- Though everyone has the gene that causes HD, only those who inherit the expansion (repeating triplet series on the huntingtin gene) of the gene will develop HD and pass it on to each of their children.
- The mutated (expanded) HD gene produces a protein that is toxic to nerve cells, eventually killing them.
- HD primarily strikes people in their prime working years, between the ages of 30-50 and worsens over a period of 10 to 25 years.
- People suffering from HD are weakened by the disease and often die from pneumonia, heart failure or other complications.
- About 30,000 people have been diagnosed with HD in the U.S. and another 200,000 are at risk of developing the condition.
How Stem Cell Research Can be Used to Treat or Study Huntington’s Disease
- Disease modeling allows researchers to study HD. Using skin or blood cells from HD patients, scientists can generate “HD models in a dish” and study the mechanisms by which the expansion of the HD gene occurs.
- The “disease in a dish” model also enables scientists to perform drug screening for potential medications/therapies that may mitigate the disease.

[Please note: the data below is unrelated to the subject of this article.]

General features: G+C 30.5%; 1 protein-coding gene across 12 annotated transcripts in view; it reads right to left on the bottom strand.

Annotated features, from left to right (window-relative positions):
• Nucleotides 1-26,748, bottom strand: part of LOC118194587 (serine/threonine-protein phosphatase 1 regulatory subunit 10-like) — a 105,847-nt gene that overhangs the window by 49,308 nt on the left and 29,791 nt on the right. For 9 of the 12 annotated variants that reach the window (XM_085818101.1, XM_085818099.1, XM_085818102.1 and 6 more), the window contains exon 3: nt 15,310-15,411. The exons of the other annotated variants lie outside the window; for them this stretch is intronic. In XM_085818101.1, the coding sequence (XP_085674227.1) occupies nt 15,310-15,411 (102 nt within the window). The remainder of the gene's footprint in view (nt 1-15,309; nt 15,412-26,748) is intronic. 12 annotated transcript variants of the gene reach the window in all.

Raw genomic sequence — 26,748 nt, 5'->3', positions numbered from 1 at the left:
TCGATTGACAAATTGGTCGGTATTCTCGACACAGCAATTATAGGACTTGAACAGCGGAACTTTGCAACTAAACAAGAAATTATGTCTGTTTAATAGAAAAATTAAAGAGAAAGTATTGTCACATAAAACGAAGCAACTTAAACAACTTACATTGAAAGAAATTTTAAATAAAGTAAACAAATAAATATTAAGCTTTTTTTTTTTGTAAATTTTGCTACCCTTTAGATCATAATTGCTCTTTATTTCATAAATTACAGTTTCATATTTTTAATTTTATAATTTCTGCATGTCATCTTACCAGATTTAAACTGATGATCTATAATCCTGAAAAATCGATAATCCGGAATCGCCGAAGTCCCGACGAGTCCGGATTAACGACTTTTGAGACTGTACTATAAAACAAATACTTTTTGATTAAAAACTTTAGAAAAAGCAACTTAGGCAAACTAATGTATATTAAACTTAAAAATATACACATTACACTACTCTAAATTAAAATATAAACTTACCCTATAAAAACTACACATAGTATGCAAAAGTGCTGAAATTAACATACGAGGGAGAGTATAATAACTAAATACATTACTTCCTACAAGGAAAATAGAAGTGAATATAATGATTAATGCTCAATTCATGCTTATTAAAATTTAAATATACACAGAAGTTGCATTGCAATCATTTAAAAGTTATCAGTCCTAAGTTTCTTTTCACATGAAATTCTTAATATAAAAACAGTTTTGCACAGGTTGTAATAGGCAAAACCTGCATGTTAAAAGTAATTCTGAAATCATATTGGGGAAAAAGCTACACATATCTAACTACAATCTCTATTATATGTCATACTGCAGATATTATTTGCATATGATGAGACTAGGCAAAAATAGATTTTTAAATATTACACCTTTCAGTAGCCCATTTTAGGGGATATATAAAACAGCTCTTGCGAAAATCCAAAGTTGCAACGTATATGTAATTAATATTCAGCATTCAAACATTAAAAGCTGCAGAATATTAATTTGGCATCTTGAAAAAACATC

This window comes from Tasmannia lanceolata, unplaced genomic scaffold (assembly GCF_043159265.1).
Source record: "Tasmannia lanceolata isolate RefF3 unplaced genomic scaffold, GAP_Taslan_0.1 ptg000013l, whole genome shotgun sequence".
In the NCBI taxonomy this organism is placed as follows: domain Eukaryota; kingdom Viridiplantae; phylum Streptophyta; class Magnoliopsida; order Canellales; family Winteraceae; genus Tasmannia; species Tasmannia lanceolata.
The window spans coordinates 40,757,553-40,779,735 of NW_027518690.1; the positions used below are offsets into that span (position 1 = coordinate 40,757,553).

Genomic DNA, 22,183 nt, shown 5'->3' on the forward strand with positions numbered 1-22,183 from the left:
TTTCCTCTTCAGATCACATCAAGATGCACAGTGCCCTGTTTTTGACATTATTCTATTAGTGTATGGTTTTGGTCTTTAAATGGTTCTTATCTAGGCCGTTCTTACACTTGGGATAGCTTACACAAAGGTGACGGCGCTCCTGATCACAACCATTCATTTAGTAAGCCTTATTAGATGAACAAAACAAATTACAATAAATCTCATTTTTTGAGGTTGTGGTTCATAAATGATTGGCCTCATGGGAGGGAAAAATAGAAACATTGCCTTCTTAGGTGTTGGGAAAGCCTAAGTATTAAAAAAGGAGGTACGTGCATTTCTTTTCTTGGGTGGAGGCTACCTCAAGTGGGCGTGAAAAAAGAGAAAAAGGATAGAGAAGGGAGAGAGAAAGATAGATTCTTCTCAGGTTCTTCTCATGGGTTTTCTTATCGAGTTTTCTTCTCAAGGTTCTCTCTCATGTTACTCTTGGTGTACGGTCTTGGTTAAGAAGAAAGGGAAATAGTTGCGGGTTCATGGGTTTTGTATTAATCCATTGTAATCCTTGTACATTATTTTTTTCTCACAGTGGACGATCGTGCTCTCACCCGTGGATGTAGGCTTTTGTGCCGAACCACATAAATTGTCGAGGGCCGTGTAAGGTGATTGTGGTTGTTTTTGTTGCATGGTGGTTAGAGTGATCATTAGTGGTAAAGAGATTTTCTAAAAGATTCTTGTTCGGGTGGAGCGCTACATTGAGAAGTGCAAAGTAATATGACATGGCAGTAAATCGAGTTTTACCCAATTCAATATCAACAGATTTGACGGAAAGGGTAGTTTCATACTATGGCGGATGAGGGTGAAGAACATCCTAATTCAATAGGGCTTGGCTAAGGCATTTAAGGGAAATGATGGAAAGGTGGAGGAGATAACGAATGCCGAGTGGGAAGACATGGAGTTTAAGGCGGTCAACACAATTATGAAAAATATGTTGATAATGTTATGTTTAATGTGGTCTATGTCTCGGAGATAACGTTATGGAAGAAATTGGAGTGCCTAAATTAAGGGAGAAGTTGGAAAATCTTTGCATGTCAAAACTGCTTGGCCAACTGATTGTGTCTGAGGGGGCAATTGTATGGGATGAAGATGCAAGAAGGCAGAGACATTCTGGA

- Stem cells could also be used as a therapeutic. By generating healthy neuronal stem cell populations and delivering them to the brains of patients affected by HD, scientists could reduce the production of the toxic form of the protein and therefore protect neurons.
CIRM’s Progress: Selected Research Highlights
- CIRM-funded researchers at UC Irvine are using neural stem cells as a potential therapy. Stem cells are modified to boost the production of a protein that typically serves as “food” for neurons (BDNF). These modified cells can then be delivered to the brain where they could protect existing neurons from further damage.
- Researchers at UC Davis have used mesenchymal stem/stromal cells or MSCs (a type of adult cell) to engineer them with the ability to produce “food” for neurons (BDNF) and to deliver the modified cells to the patients. The advantage of using MSCs is that they are derived from the patient’s own body and will therefore minimize the use for immunosuppressive drugs. The goal of these studies would be to slow down the progression of the disease.
- Researchers at Scripps Research Institute have used the patient’s own blood or skin cell to generate a population of induced pluripotent stem cells (iPSCs). Since these iPSCs retain the characteristics of the mutation, they can be used for disease modeling. By generating “HD in a dish” model, scientists have been able to study the mechanisms of HD development. This research team has identified candidate proteins involved in repeat expansion. Further, they are testing a number of potential molecules that could intervene with this expansion mechanism.